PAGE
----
Welcome to the Baldwin Boomerang

We long to see people in every tribe, tongue and nation transformed for God's glory. Our mission is to share the gospel by producing effective, compelling media tools that people can understand in their own culture and language. We are preparing to serve as full-time media missionaries with Create International. Toward that end we completed an extensive missions training program called a Crossroads DTS at YWAM Perth, Australia and a secondary YWAM school called the School of Frontier Media in Thailand. We are currently on furlough in North America and hope to see you face-to-face in 2010!

Support Information: Our support goal is currently near 50%.

You may send gifts and donations for our support to our sending agency Ripe for Harvest and please designate Account #247 in the memo line without including our name on the check. You may then mail the check directly to:

Ripe for Harvest, P.O. Box 487, Monument, CO 80132

PLEASE note new address.

It can take up to a month and a half for us to see your donation show up on our report. Also, Ripe for Harvest is able to issue a tax deductible receipt in the USA, but YWAM in Thailand is not.

If you want to be added to our newsletter list or have additional questions, email us at baldwinboomerang @ gmail dot com

Tuesday, June 9, 2009

PNG Photo Journey 8: Day of Rest

Day of Rest at the Beach!

Everybody needs a day of rest every once and a while, even hard working missionary trainees! We had the great privilege of enjoying the Kerema beach on two of our days off during our six week stay. We also used the beach as a short cut from the High School to the Primary School one day when I had my camera with me. When we left the High School one of the staff said they were taking us to the $1,000,000 view of the beach. They were right and here it is pictured above. I shared this photo with the community later on and they loved it. How could you not? It makes Kerema, Papua New Guinea look like a tropical paradise! And it is.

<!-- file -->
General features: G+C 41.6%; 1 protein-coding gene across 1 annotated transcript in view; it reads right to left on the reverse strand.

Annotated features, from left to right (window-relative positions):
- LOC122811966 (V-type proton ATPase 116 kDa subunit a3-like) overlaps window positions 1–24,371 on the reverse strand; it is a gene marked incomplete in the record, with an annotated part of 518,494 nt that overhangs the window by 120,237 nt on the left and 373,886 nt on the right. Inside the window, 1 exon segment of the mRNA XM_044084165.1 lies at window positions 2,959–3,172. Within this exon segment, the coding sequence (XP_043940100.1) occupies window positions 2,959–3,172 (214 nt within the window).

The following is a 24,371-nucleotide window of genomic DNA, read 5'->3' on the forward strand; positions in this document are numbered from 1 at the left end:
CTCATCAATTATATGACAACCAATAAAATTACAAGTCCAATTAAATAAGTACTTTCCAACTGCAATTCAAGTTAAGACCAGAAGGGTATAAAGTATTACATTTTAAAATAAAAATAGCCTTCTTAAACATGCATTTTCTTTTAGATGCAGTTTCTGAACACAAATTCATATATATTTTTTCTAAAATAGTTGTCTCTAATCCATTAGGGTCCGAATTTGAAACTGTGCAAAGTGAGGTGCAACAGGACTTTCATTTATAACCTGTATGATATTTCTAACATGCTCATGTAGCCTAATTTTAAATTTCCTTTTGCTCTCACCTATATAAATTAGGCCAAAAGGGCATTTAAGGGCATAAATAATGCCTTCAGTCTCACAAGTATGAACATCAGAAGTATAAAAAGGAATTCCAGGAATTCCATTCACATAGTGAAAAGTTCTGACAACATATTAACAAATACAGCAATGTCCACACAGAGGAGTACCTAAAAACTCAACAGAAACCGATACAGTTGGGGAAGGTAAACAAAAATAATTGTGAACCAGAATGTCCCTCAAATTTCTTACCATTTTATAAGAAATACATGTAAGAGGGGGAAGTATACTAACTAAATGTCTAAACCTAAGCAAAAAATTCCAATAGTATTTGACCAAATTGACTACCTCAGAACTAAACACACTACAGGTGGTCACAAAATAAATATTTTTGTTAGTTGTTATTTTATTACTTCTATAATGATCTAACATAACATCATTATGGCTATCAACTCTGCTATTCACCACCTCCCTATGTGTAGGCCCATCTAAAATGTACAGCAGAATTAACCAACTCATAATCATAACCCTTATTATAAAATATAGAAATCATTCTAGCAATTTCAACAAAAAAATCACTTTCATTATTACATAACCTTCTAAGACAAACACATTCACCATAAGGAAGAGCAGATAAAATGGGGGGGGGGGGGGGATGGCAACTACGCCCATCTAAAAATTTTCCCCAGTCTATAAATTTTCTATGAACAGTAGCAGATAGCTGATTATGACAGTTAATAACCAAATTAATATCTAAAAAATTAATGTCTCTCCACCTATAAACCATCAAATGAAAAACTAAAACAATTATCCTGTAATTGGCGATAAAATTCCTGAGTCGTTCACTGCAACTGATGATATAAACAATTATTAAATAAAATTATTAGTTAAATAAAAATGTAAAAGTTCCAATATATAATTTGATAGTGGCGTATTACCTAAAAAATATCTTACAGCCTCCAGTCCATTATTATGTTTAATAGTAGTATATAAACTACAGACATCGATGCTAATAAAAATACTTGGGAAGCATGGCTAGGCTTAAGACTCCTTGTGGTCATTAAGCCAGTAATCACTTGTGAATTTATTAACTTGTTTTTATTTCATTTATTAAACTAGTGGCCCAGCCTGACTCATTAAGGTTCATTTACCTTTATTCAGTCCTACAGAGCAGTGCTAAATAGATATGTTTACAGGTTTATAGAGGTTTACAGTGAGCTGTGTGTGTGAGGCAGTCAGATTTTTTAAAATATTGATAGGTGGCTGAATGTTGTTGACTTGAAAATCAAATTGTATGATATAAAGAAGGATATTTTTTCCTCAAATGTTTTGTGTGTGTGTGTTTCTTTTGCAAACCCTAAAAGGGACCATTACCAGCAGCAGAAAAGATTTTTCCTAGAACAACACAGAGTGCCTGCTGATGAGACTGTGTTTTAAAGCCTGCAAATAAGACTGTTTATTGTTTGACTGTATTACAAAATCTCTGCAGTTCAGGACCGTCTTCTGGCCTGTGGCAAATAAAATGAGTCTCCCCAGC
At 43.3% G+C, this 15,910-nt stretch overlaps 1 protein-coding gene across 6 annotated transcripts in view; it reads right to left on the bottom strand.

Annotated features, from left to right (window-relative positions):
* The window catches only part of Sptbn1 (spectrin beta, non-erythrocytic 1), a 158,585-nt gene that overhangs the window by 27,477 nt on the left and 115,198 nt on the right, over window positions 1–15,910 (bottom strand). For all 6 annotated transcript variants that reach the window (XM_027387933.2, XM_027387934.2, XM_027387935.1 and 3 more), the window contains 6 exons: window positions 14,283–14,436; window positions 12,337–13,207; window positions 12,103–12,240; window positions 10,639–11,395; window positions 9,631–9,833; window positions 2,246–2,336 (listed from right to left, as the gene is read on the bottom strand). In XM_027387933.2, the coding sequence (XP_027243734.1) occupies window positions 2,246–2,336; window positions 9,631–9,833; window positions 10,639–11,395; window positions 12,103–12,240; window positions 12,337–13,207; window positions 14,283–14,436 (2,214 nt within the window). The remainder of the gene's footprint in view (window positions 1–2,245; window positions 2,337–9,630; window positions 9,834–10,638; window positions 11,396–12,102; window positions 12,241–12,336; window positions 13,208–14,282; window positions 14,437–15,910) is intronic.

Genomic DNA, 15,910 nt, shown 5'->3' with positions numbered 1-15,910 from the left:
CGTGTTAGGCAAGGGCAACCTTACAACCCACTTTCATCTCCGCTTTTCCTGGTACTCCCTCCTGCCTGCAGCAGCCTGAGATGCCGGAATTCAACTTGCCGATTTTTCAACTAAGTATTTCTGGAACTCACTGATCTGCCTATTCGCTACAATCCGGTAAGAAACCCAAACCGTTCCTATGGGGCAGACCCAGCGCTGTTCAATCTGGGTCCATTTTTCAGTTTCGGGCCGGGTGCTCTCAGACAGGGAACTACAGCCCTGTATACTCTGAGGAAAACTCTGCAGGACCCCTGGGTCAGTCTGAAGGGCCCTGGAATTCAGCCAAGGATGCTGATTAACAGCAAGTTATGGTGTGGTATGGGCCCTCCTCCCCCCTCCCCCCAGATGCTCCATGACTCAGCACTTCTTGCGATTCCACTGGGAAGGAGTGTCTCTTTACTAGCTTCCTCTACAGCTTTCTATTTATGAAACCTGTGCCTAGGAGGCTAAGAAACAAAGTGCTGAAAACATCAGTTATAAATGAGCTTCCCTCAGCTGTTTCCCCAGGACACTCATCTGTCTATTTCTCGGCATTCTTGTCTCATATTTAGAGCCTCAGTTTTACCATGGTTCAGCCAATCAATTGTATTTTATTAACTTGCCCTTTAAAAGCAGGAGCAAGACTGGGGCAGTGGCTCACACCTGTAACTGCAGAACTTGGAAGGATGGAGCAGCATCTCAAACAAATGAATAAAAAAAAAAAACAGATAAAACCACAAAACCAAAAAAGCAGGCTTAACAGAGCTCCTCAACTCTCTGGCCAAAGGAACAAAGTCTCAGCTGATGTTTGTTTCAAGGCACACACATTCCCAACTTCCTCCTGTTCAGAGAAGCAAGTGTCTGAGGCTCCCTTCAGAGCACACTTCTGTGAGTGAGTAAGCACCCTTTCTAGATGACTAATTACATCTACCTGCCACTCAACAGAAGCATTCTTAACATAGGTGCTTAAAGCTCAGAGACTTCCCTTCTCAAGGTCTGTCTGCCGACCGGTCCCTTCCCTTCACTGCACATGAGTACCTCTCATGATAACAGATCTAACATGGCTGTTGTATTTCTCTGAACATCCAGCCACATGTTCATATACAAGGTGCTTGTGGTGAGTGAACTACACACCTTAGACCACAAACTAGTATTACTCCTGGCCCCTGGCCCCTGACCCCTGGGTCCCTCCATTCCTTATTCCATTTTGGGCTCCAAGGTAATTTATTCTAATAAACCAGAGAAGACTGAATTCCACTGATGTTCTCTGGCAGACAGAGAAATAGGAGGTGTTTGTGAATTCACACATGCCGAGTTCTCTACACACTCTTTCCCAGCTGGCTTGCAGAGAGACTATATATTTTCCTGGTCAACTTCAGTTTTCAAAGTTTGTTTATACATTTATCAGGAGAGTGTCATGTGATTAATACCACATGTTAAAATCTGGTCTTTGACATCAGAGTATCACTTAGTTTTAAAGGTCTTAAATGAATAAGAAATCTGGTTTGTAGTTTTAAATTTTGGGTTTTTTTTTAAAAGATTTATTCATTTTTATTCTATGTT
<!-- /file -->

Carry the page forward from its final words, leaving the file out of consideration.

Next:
In addition to having beautiful black sand and warm, inviting water, the beach also features these amazing caves. Just don't go into them before high tide or you will be swimming under water and against the tide to get out! We explored a few of these without flashlights and it doesn't take long to get deep into darkness. It's places like this that contribute to PNG's sense of danger.

We had great fun playing on the beach with Pastor Dixon's children featured here in one of my favorite PNG shots. There was a thin coat of water on the sand making this reflection of the active sand castle builders. Notice the black sand, which I believe may be a form of volcanic sand.

A photogenic bunch, aren't they? This is another of my favorite PNG shots. The Papuan lifestlye is pretty laid back generally speaking and people can visit the beach pretty much whenever they feel like it as along as they aren't working. On Sunday afternoons it seems the whole town can be found on the beach playing soccer or volleyball, but the rest of the week it's virtually desolate except for a few children skipping school!

Here's a view from inside one of the caves with an opening of sunlight above and a view out the tunnel to the waterfront. This one was great fun to walk through, but definitely not at high tide!

Papuan's use these boats to go fishing. I never did go out on one but I hear it's quite an adventure.

I'm sorry now that we didn't get to the beach more often. It was a long hot 20 to 30 minute walk from where we were staying, but always proved to be worth it when we got there. Interestingly, you have to cross the airport tarmac to get to it, which the locals do without fear because they know the plane schedule. Us foreigners on the other hand always looked both ways and up into the sky before we crossed over to the beach side and back.

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